For almost anyone, the sight of a well pump clogged with sediment would mean bad news. For the residents of Pinalito, Dominican Republic, it meant the risk of drinking bacteria-contaminated water from the river. For the Harvard College Engineers Without Borders (HCEWB), however, it meant the chance to brainstorm a slew of solutions — and determine which would work best.In January, a team of students led by Casey Grun ’14 and Tunde Demuren ’15 ventured to Pinalito for nine days to learn about the village’s resources and needs. They noticed that the pump had been installed improperly, letting water out and sediment in, and the original contractor was long gone.Pinalito is a community so rural it doesn’t show up on Google Earth, and has only 20 to 30 permanent households. The economy is based on agriculture, and the residents have an average income of only about $7.50 a day. Not only did the 100 villagers need access to clean water, but they needed a long-term, sustainable solution they could own and maintain themselves.HCEWB, the Harvard chapter of the humanitarian organization Engineers Without Borders USA, contributes to environmentally sound and economically sustainable engineering projects all over the world, while promoting global consciousness on campus. Supported in part by a Nectar grant from the Harvard School of Engineering and Applied Sciences (SEAS), the group also develops programming and builds mentoring relationships among engineers and students in the Cambridge area.HCEWB had first traveled to the Dominican Republic in 2007 on the suggestion of the Constanza Medical Mission, a Massachusetts-based Catholic charity that was treating many waterborne illnesses there and seeking an engineering-based solution to the problem.The Harvard group began working to improve the contaminated water supply in the village of Tireo Abajo, just outside the small city of Constanza. By the summer of 2011, it had distributed point-of-use water filters throughout the community. The students were then referred to nearby Pinalito, visiting last March and again in January to assess the community’s general needs.In one busy week, the group conducted a detailed land survey with 260 points of interest to create a regional map using GIS, enabling an in-depth analysis of the geography. The team also tested the quality of the community’s existing water sources, including the river, mountain springs, and tinitas, sand-enclosed water pits from which the villagers collected most of their water. The team measured arsenic levels, turbidity, and nitrate levels, as well as fecal coliform bacteria and E. coli in these sources, suspecting that the waterborne diseases prevalent in the community came from its drinking water.Manuel Ramos ’14, Leah Gaffney ’15, Tunde Demuren ’15, and Dipti Jasrasaria ’16 meet with elementary schoolchildren in Tireo Abajo to discuss water sanitation and the prevention of waterborne illness.The team found that the sandy tinitas actually filtered out a good portion of the bacteria in the water. The mountain spring water was the cleanest, but also harder for the villagers to access. The residents used this initial data to decide where they should collect water in the short term, until the pump was fixed or replaced. Some families also began using biosand filters in their homes.For the students working on the project, said Grun, “The biggest challenge is the constant tension between urgency and prudence. The natural inclination is to want to do something as quickly as possible, but we want our solution to be effective and sustainable — and this requires time to do a careful analysis and design.”Speaking Spanish, the Harvard students also took time to teach lessons on water quality to children ages 6 to 13at three schools. The team designed and presented a curriculum covering water purification and good sanitation, and demonstrated the use of Petrifilms to compare bacteria compositions in different water sources. The Harvard students even created a comic book chronicling the adventures of Señor Agua, or “Water Man,” against a villain who contaminates water sources. A forum teaching water treatment and sanitation included parents in the educational initiative.Throughout the process, HCEWB ensured there was open communication with the community.“Though the Harvard students may be separated geographically and culturally from Pinalito during our academic semesters, we really work hard to form deep connections with our local contacts and ensure all decisions are made jointly,” said Grun, who is studying biomedical engineering and computer science.Before leaving Pinalito, for instance, the Harvard team held a community meeting to explain the results of the water testing and discuss possible solutions to the problem. Together, the participants determined that their most viable options were to dig a well near the river or further uphill, pipe water from a faraway spring, or restore the old, nonfunctional well.Back in Cambridge, the students are now analyzing the four possible solutions, using the data they previously collected. They regularly call their contacts in the Dominican Republic to check on conditions and get feedback on their proposals.“It’s been very exciting to work on a real-world problem,” Grun said, “but it’s a weighty responsibility as well. The stakes are higher. Our actions, positive or negative, have a measurable effect on the health and well-being of the residents of Pinalito. This isn’t the case for our exams or problem sets, which makes it both inspiring and intimidating.”The group has four months before its next trip to evaluate the options and decide the best to implement.“Today’s largest engineering challenges are in global infrastructure and how this infrastructure can meet the needs of the 7 billion people who live on earth,” said the group’s advisor, Christopher Lombardo, assistant director for Undergraduate Studies in Engineering Sciences at SEAS. “Student groups like Engineers Without Borders provide a mechanism for students to make global contributions during their college education.“The experience they gain by working on these projects also makes these students highly competitive for employment with companies or institutions that are internationally focused or have offices worldwide,” Lombardo said.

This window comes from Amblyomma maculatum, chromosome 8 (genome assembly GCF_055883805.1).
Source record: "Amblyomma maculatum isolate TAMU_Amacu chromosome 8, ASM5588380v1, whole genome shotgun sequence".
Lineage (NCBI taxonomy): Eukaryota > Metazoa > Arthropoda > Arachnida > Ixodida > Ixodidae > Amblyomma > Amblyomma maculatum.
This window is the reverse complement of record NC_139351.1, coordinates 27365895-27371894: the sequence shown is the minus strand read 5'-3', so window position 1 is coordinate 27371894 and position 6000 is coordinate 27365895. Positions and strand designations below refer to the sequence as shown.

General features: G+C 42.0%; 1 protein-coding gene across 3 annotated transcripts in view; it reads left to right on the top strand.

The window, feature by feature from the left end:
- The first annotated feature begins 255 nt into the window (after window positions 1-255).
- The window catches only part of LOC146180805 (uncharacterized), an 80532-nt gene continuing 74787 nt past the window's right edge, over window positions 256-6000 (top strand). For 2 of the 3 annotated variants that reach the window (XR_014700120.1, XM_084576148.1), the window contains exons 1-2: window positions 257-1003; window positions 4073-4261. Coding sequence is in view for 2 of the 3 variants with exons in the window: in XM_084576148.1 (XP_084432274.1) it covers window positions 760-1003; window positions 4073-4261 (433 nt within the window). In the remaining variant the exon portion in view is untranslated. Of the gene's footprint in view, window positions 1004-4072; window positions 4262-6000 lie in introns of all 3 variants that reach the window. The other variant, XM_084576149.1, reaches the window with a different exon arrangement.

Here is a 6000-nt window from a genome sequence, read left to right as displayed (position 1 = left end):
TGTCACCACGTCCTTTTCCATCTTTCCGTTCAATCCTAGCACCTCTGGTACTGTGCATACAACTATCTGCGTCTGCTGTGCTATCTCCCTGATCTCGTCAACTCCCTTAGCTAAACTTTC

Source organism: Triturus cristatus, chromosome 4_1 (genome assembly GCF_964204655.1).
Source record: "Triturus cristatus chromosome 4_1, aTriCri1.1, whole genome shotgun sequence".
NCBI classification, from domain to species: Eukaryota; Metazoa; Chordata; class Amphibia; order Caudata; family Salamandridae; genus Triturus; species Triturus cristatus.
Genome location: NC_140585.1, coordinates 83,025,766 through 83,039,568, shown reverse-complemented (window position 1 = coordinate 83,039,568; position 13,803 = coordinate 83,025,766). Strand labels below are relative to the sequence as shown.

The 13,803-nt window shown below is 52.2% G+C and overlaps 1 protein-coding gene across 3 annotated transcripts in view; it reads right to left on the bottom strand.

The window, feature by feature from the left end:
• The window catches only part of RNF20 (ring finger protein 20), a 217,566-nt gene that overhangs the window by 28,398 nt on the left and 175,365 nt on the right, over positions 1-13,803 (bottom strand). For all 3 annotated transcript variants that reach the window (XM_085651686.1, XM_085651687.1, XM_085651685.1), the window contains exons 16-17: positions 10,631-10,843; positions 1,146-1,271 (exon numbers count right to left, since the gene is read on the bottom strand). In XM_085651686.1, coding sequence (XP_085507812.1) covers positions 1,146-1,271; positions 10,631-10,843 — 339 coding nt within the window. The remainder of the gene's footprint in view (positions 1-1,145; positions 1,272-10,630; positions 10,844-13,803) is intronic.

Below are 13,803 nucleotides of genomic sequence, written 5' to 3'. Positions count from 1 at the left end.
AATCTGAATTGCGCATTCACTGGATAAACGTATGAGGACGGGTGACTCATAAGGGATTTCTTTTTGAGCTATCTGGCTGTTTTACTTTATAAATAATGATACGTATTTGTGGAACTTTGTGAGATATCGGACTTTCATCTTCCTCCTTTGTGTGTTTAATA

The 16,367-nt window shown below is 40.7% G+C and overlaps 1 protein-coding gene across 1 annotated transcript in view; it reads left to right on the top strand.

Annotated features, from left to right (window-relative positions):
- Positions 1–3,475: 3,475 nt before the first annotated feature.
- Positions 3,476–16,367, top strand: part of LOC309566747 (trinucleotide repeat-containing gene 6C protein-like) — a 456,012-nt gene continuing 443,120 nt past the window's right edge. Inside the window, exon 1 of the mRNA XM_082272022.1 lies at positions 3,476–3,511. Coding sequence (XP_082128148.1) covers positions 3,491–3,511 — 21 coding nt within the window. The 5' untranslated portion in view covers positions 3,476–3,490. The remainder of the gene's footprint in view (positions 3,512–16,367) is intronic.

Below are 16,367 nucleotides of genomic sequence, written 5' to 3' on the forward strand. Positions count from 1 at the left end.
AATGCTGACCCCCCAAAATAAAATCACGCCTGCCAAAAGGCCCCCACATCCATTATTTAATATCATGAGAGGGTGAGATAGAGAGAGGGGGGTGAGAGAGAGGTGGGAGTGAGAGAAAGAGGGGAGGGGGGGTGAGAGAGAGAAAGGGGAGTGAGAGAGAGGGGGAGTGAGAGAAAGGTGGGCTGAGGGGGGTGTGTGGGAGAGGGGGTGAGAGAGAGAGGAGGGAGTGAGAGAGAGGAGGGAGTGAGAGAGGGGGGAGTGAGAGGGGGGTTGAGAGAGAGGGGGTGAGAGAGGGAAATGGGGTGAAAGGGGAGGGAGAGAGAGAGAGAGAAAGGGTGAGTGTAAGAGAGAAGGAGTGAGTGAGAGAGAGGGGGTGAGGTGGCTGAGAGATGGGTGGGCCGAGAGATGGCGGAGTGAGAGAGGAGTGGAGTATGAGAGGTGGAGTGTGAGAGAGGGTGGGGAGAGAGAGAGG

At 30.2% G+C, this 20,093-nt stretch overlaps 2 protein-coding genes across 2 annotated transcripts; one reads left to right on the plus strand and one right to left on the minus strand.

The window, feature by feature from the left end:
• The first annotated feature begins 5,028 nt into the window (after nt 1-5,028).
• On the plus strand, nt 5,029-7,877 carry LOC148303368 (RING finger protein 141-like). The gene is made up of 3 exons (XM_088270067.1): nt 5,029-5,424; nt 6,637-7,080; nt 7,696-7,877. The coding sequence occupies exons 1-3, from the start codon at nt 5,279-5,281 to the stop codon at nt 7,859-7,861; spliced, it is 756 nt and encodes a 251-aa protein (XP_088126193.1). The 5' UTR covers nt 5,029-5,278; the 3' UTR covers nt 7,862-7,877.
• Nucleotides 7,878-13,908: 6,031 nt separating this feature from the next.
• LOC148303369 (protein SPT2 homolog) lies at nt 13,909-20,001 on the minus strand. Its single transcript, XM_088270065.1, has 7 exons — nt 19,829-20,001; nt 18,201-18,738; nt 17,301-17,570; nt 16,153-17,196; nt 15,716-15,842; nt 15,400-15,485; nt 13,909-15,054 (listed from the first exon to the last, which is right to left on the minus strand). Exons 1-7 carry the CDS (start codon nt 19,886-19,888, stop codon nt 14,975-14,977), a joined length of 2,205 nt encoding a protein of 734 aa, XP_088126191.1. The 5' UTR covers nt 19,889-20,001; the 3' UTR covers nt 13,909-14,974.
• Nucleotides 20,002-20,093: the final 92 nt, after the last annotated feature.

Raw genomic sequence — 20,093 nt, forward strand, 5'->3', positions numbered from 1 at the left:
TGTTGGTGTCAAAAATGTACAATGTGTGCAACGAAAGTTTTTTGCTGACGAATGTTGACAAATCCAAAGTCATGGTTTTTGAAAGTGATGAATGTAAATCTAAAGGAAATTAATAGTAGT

Classification society Nippon Kaiji Kyokai (ClassNK) has granted an Approval in Principle (AiP) to Japanese shipbuilders NS United Kaiun Kaisha and Imabari Shipbuilding Co. for their joint project on the concept design of an LNG-fueled Capesize bulker.According to Imabari, the design adopts a low-pressure dual-fuel engine for the main engine, which enables the use of gas that has naturally vaporized (BOG: boil-off gas) from the LNG tanks in the main engine without any waste, thereby reducing the burden on the environment and lowering running costs.“By installing two Type C LNG tanks at the stern, which are considered to be cost-competitive and are comparatively easy to install, it is possible to build an LNG-fueled vessel without significant changes to the conventional vessel’s basic design.“This basic design can achieve CO2 emission volumes that are 30% less than the reference line as required under EEDI Phase 3 by the IMO,” the yard said.Japanese shipbuilders have been very busy with the advancing of their projects in developing ships fuelled by LNG. Namely, earlier this year, Kawasaki Heavy Industries (KHI) secured an AIP for the concept design of an LNG-fueled 207,000 dwt bulk carrier.Featuring a length of around 300 meters and a width of 50 meters, the new LNG-fueled bulk carrier keeps its cargo space as large as that of conventional oil-fueled ships by configuring the LNG fuel tank behind the accommodation in the stern.Powered by low-speed, dual-fuel diesel engine, the ship achieves significantly reduced emissions of CO2, NOx, SOx, and particulate matter when using LNG as fuel, meeting Energy Efficiency Design Index (EEDI) Phase 3 requirements.The development of LNG-fuelled vessels is being pursued across the shipbuilding sector amid an anticipated increase of the global demand for LNG-fuelled ships as part of ship-owners’ switch to greener fuels.